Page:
House of Commons Hansard #54 of the 37th Parliament, 1st Session. (The original version is on Parliament's site.) The word of the day was provinces.

Topics

Canadian Wheat Board
Oral Question Period

2:45 p.m.

Wascana
Saskatchewan

Liberal

Ralph Goodale Minister of Natural Resources and Minister responsible for the Canadian Wheat Board

Mr. Speaker, what I said in response to a question earlier this week was that as a result of a piece of legislation adopted in the House more than two years ago, the governance of the Canadian Wheat Board is no longer in the hands of government appointed commissioners.

That governance is in the hands of a modern, corporate style board of directors, 15 members in total, of whom two-thirds, a full 10, are directly elected by farmers. The act specifically says that all the power and all the authority of the Canadian Wheat Board are vested in the hands of those directors.

Farmers should decide, not politicians either on this side or that side.

Canadian Wheat Board
Oral Question Period

2:45 p.m.

Canadian Alliance

Kevin Sorenson Crowfoot, AB

Mr. Speaker, obviously the minister does not understand the issue because organic farmers were not part of the process that elected the board.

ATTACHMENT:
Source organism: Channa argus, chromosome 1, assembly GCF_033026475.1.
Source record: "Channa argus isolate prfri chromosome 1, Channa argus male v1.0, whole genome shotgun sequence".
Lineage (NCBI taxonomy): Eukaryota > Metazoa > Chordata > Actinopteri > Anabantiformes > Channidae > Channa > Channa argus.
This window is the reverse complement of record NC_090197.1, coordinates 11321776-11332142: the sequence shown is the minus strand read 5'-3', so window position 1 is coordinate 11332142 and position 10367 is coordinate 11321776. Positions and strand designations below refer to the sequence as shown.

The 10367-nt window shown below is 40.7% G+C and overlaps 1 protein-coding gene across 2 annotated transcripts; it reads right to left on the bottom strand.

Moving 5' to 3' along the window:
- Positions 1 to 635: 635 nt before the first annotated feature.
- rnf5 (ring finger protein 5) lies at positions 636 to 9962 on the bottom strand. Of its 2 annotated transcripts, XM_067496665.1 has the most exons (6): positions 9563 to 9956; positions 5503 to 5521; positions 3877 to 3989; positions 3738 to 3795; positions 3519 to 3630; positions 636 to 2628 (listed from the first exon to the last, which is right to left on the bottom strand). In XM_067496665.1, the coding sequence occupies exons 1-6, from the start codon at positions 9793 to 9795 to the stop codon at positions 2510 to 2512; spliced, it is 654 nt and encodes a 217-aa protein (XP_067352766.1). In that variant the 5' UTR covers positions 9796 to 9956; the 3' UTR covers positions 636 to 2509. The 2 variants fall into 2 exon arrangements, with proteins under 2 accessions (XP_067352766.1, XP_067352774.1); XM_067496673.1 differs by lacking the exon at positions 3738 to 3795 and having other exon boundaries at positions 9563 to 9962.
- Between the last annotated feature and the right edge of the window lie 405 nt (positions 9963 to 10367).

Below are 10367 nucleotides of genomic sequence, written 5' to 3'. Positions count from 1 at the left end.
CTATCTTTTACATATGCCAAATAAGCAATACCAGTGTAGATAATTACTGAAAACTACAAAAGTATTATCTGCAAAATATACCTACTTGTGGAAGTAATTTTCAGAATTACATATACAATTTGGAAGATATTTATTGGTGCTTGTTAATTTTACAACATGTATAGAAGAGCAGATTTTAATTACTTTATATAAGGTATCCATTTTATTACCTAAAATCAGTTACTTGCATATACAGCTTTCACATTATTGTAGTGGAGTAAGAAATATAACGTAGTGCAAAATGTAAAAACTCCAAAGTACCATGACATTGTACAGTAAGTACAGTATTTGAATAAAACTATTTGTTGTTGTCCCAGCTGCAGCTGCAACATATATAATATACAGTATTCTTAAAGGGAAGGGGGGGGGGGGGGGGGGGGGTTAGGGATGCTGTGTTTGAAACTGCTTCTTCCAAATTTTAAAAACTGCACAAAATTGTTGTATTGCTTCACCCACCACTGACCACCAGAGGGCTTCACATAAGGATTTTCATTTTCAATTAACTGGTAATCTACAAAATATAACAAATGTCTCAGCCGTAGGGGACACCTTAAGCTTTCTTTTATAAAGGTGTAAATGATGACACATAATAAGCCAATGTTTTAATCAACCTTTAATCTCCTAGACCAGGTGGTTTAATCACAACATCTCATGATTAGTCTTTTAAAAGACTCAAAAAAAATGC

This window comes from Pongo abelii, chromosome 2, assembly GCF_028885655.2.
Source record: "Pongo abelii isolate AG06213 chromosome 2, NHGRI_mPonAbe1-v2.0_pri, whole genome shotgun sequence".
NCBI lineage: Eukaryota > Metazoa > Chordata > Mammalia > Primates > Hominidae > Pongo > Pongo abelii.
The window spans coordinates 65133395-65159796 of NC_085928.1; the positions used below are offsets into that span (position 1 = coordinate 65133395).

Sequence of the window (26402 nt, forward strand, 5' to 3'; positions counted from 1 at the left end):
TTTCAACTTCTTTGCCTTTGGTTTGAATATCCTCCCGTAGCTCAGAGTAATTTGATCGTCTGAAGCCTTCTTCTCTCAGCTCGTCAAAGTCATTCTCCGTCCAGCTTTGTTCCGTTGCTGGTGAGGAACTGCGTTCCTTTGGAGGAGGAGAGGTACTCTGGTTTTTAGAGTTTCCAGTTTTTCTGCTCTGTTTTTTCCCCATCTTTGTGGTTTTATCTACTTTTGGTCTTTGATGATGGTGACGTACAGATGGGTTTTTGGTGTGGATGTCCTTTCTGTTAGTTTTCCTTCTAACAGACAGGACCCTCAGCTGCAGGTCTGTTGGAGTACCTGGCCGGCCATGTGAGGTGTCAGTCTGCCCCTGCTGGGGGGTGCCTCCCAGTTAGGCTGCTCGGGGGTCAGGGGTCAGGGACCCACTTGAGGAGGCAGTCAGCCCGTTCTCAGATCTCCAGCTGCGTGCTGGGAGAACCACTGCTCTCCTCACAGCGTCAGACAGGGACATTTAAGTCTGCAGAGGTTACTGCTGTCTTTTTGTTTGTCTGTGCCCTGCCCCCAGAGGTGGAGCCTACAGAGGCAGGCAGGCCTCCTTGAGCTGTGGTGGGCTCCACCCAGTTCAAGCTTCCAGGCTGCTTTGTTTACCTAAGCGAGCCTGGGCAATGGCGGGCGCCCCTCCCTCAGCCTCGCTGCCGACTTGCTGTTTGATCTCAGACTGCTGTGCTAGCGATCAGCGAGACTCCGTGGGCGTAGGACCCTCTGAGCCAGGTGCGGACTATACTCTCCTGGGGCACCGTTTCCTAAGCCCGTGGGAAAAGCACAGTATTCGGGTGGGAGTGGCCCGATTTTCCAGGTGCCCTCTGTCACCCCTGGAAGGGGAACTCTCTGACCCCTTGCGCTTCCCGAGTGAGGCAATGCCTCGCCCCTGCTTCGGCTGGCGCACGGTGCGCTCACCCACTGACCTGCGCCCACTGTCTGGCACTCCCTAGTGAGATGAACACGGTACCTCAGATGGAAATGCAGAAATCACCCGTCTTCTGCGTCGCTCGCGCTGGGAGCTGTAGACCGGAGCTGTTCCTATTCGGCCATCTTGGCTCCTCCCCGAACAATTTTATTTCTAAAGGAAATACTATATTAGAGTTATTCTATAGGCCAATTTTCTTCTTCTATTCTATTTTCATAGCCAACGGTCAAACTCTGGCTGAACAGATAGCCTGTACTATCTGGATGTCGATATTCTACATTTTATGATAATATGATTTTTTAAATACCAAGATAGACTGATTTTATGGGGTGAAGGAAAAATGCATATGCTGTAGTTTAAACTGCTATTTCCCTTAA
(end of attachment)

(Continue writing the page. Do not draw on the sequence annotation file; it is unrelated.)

Arnold Schmidt has diversified into organic wheat production. Mr. Schmidt has gone further than just being an organic producer. He has developed markets for flour milled from his own grain. Unfortunately Mr. Schmidt cannot get an export permit for his organic flour from the Canadian Wheat Board. Why does the minister insist on stifling rural entrepreneurs and value added products such as Mr. Schmidt's?

Canadian Wheat Board
Oral Question Period

2:45 p.m.

Wascana
Saskatchewan

Liberal

Ralph Goodale Minister of Natural Resources and Minister responsible for the Canadian Wheat Board

Mr. Speaker, respecting the democratic governance of the Canadian Wheat Board which was put in place by parliament, I would invite the hon. gentleman or his constituent or the person to whom he just referred to have that issue put squarely before the directors of the Canadian Wheat Board.

If the hon. gentleman would provide me with the details he just referred to, I will make sure that the board of directors considers the request.

Labelling Of Genetically Modified Foods
Oral Question Period

2:45 p.m.

Bloc

Suzanne Tremblay Rimouski-Neigette-Et-La Mitis, QC

Mr. Speaker, yesterday, at an international meeting on genetically modified foods, Canada backed the United States' decision to question mandatory labelling of food.

How can the minister justify this about-face when the Canadian Food Inspection Agency just recently issued a certificate to the Unibroue brewery guaranteeing that its products were “GMO-free”?

Labelling Of Genetically Modified Foods